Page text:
School Library Journal Starred Review
Gr 5-8David meant to bid $20, not $2,000, on the half-eaten hot dog of his favorite competitive eater. But it happened, and he won, and he sort of used his mom's credit card to place the bid. To make up the money, David realizes it's time to turn his interest into cash and compete in a local pizza eating contest. He can eat an entire pizza in under five minutes, but he'll have to train to do better than that and win the competition. When he's not stretching his stomach by eating disgusting amounts of raw cabbage, David hangs out with his two best friends, Cyn and HeyMan. He also watches his little brother, who has autism, Mal, and rolls his eyes at his overachieving older sister and her annoying new boyfriend. David feels caught in the middle when it comes to his family and whatever is happening between Cyn and HeyMan. This novel is laugh-out-loud funny and genuinely sweet. Though the premise of scarfing down pizzas seems silly, this is ultimately a meaningful book with insight into having a sibling with special needs and the general ups and downs that come with being a teenager. VERDICT A fantastically funny, relatable book that will be an easy sell and a rewarding read for most middle graders.Emily Moore, Camden County Library System, NJ
Starred Review ALA Booklist
*Starred Review* Jack-of-all-genres Hautman turns to the mouthwatering, madcap world of competitive eating. Narrator David admires the greats: Joey Chestnut, who can down 70 dogs in 10 minutes; Takeru Kobayashi, a Guinness Record-holding lightweight; and his personal favorite, Jooky Garofalo o legendarily lost a Nathan's Famous championship by one single half dog. David can't believe when Jooky's unfinished dog appears on auction site And he's floored when his bid for the "piece of history" wins. Unfortunately, one mistyped decimal point means BuyBuy just charged $2,000 t $20 his mother's credit card. David may be able to inhale a single pizza in under five minutes, but to win the Super Pigorino Bowl's $5,000 grand prize d repay his mom 'll have to train like never before. More than a story of stomach-shattering determination, this is also an unflinching exploration of David's bond with little brother Mal, who, though their mother forbids the label, has been diagnosed with autism. With crystalline prose, delectable detail, rip-roaring humor, and larger-than-life characters, Hautman gracefully examines what it means to be a friend, a family member, and, through it all, a kid trying to do the right thing. Readers will race to devour it, but like Papa Pigorino's colossal BDT pizzas, this infectious tale is a thing to be savored.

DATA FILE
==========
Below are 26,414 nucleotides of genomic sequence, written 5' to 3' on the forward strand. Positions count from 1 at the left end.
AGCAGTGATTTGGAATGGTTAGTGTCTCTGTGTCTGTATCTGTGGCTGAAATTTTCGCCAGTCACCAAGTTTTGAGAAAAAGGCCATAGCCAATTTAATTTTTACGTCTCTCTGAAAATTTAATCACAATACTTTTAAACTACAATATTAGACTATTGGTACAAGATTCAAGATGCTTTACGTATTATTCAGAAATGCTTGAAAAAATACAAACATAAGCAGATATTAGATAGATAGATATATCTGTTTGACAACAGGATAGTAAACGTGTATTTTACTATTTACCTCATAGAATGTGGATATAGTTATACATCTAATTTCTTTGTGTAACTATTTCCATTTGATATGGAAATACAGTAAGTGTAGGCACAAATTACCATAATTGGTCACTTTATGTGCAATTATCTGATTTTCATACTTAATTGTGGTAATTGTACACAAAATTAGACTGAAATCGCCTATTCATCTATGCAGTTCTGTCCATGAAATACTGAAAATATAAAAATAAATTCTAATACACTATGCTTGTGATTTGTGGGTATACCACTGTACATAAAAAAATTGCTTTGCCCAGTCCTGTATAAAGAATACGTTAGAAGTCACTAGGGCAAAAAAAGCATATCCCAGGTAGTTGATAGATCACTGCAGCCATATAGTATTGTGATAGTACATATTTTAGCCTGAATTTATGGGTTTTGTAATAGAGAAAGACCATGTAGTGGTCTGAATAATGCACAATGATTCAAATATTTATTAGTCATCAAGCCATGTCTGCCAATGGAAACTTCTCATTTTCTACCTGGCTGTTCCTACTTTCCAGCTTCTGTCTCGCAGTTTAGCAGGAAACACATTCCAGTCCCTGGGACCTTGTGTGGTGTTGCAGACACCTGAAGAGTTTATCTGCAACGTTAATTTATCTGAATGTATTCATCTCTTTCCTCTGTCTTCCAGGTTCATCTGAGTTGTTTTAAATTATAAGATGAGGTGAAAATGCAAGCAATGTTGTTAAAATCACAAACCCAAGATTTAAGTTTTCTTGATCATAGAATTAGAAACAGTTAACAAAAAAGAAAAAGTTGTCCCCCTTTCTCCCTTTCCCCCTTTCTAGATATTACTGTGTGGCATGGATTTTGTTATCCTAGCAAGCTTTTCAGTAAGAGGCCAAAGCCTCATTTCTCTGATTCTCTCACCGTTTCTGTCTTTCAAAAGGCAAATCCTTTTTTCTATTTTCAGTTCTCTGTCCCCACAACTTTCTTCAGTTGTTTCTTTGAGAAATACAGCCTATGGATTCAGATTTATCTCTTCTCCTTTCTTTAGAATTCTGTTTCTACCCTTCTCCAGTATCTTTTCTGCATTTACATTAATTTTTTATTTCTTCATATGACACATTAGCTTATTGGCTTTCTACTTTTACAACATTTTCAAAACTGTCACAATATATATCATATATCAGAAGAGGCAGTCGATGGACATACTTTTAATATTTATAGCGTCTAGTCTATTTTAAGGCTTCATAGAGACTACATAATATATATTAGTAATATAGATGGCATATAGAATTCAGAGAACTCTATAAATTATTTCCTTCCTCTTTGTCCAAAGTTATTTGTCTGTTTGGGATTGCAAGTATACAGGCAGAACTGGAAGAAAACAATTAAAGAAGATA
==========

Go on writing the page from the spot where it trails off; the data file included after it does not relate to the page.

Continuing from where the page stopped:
Word Count: 50,283
Reading Level: 4.3
Interest Level: 4-7
Accelerated Reader: reading level: 4.3 / points: 7.0 / quiz: 191877 / grade: Middle Grades
Reading Counts!: reading level:3.8 / points:14.0 / quiz:Q72242
Lexile: 660L

Competitive eating vies with family expectations in a funny, heartfelt novel for middle-grade readers by National Book Award winner Pete Hautman.

David can eat an entire sixteen-inch pepperoni pizza in four minutes and thirty-six seconds. Not bad. But he knows he can do better. In fact, he’ll have to do better: he’s going to compete in the Super Pigorino Bowl, the world’s greatest pizza-eating contest, and he has to win it, because he borrowed his mom’s credit card and accidentally spent $2,000 on it. So he really needs that prize money. Like, yesterday. As if training to be a competitive eater weren’t enough, he’s also got to keep an eye on his little brother, Mal (who, if the family believed in labels, would be labeled autistic, but they don’t, so they just label him Mal). And don’t even get started on the new weirdness going on between his two best friends, Cyn and HeyMan. Master talent Pete Hautman has cooked up a rich narrative shot through with equal parts humor and tenderness, and the result is a middle-grade novel too delicious to put down.